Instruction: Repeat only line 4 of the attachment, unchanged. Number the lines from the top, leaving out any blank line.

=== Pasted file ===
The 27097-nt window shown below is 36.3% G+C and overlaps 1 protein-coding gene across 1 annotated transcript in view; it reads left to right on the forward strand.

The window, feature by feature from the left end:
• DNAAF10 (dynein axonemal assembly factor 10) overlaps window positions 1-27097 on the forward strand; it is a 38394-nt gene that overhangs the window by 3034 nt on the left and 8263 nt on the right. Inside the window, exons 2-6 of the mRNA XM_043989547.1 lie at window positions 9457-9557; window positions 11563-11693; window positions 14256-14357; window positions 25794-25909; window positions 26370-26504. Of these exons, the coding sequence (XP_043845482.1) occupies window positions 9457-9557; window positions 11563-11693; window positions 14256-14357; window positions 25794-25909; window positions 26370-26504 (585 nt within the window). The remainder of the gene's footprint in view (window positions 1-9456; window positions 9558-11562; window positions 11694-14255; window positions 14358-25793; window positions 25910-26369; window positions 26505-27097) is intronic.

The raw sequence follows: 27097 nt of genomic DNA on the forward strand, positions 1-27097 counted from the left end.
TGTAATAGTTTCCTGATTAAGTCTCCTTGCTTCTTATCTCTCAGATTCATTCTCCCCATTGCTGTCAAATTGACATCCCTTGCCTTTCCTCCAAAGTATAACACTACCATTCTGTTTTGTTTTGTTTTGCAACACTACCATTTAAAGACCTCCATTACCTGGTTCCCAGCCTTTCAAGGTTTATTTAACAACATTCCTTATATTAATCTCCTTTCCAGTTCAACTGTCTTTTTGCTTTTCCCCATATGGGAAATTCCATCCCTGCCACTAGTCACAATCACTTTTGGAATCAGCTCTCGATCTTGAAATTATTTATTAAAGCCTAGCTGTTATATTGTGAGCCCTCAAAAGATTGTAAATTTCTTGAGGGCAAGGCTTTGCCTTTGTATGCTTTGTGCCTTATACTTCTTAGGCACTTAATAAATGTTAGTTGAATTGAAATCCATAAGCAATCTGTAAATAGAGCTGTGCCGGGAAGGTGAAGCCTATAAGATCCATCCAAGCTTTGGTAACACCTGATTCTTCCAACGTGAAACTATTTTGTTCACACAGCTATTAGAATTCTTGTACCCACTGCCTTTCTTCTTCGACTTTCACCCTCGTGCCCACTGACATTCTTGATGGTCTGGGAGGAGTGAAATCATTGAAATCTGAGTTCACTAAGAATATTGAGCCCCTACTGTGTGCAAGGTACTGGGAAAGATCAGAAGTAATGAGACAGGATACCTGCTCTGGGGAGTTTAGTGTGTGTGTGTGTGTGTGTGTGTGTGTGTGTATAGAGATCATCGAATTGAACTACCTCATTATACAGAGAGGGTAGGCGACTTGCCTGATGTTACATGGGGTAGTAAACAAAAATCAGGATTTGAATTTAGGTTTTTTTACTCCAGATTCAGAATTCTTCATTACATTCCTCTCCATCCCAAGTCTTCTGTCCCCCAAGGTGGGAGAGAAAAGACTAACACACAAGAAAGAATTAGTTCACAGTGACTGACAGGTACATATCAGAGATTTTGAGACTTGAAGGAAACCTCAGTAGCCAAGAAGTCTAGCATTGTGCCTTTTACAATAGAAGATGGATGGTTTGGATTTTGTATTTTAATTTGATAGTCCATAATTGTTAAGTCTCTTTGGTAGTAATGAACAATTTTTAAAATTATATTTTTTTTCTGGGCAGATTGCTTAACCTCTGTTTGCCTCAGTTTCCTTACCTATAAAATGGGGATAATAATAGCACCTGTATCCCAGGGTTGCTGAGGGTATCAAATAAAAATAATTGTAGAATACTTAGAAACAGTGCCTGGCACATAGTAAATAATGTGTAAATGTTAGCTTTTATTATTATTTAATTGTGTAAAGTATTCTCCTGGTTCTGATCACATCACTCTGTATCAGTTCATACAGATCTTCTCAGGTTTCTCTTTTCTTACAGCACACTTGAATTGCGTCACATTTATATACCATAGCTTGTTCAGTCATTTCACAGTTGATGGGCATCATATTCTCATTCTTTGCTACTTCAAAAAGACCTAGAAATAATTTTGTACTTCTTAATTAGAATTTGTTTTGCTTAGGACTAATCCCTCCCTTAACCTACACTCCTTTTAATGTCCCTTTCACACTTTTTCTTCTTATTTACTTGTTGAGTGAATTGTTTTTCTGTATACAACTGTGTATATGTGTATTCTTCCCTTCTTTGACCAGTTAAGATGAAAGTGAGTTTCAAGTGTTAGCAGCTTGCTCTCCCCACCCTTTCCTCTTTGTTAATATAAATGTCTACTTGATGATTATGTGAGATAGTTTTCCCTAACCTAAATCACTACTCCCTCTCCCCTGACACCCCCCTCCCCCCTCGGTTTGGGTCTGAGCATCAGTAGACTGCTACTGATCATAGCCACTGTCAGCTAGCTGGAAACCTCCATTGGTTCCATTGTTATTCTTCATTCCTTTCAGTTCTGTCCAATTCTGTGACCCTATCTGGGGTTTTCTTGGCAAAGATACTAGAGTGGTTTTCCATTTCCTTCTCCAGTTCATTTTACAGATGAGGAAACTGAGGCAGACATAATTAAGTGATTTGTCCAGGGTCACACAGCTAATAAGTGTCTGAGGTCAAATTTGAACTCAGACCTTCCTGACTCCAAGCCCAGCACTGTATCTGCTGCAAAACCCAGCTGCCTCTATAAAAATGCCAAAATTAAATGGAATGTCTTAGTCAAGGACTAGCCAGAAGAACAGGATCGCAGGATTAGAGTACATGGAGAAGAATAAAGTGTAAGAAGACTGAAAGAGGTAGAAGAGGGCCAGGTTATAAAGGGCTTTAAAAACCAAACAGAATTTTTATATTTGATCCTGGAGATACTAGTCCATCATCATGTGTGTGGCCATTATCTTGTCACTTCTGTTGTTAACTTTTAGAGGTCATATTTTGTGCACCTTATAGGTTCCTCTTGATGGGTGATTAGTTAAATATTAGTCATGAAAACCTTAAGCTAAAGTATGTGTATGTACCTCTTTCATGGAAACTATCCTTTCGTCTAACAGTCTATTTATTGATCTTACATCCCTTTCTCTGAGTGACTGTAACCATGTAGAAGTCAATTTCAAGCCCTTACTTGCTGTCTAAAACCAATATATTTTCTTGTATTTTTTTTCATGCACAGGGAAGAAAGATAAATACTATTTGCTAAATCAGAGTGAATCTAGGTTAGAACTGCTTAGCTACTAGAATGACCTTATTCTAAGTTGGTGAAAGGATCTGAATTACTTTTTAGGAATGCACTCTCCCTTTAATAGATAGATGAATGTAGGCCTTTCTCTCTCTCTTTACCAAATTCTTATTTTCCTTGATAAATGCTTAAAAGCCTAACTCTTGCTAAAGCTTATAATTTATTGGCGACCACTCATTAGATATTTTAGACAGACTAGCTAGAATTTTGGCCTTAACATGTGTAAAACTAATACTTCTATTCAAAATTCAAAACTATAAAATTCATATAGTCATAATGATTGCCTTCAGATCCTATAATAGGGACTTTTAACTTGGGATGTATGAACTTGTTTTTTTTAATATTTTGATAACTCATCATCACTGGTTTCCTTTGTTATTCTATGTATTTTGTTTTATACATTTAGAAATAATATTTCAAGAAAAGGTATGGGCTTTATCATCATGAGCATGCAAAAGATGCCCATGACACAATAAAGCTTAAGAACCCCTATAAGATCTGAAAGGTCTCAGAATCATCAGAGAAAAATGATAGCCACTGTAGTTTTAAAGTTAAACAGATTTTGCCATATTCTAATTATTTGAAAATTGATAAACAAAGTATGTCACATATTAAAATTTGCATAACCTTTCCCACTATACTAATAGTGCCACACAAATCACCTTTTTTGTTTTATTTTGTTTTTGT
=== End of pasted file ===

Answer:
The raw sequence follows: 27097 nt of genomic DNA on the forward strand, positions 1-27097 counted from the left end.